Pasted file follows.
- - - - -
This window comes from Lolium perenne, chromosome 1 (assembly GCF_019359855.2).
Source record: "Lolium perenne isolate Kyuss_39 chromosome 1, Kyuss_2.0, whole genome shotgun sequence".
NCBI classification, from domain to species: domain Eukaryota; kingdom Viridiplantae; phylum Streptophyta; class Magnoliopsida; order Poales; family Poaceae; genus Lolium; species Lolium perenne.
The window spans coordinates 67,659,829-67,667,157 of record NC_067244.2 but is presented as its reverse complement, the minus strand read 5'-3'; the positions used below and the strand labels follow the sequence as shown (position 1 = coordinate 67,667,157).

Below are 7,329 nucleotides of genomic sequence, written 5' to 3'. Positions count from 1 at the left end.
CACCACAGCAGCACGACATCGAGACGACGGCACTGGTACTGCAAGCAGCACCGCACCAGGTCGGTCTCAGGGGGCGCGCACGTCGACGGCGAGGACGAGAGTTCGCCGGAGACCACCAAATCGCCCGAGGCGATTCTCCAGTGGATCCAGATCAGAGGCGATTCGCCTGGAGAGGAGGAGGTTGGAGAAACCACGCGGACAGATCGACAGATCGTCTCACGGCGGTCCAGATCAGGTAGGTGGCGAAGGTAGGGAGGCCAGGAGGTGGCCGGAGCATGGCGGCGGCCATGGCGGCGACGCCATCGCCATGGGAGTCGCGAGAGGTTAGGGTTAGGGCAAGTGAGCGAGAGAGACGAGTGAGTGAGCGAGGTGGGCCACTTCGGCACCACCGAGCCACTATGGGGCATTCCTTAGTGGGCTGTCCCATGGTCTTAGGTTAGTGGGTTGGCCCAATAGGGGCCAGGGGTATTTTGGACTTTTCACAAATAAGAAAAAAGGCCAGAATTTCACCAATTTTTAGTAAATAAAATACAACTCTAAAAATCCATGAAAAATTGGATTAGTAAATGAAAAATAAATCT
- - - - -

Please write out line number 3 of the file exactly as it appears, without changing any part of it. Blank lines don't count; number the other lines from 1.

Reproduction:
NCBI classification, from domain to species: domain Eukaryota; kingdom Viridiplantae; phylum Streptophyta; class Magnoliopsida; order Poales; family Poaceae; genus Lolium; species Lolium perenne.